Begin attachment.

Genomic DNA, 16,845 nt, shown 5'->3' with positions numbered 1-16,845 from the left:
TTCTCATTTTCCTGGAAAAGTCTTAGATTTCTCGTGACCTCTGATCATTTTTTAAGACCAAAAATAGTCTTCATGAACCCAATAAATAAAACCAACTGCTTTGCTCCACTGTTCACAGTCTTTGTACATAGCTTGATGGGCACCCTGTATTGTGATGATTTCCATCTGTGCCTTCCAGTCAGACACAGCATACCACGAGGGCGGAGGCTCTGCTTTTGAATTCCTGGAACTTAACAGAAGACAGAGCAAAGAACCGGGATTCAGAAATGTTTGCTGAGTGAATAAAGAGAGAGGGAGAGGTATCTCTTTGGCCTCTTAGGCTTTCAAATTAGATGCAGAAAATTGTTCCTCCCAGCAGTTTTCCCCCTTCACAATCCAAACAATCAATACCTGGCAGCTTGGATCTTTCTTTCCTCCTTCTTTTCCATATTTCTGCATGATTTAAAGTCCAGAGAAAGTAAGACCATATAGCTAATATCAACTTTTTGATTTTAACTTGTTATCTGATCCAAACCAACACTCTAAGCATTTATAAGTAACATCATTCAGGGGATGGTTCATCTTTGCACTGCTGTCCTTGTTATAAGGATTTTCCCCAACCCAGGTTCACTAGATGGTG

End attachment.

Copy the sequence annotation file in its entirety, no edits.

Genomic DNA, 16,845 nt, shown 5'->3' with positions numbered 1-16,845 from the left:
TTCTCATTTTCCTGGAAAAGTCTTAGATTTCTCGTGACCTCTGATCATTTTTTAAGACCAAAAATAGTCTTCATGAACCCAATAAATAAAACCAACTGCTTTGCTCCACTGTTCACAGTCTTTGTACATAGCTTGATGGGCACCCTGTATTGTGATGATTTCCATCTGTGCCTTCCAGTCAGACACAGCATACCACGAGGGCGGAGGCTCTGCTTTTGAATTCCTGGAACTTAACAGAAGACAGAGCAAAGAACCGGGATTCAGAAATGTTTGCTGAGTGAATAAAGAGAGAGGGAGAGGTATCTCTTTGGCCTCTTAGGCTTTCAAATTAGATGCAGAAAATTGTTCCTCCCAGCAGTTTTCCCCCTTCACAATCCAAACAATCAATACCTGGCAGCTTGGATCTTTCTTTCCTCCTTCTTTTCCATATTTCTGCATGATTTAAAGTCCAGAGAAAGTAAGACCATATAGCTAATATCAACTTTTTGATTTTAACTTGTTATCTGATCCAAACCAACACTCTAAGCATTTATAAGTAACATCATTCAGGGGATGGTTCATCTTTGCACTGCTGTCCTTGTTATAAGGATTTTCCCCAACCCAGGTTCACTAGATGGTG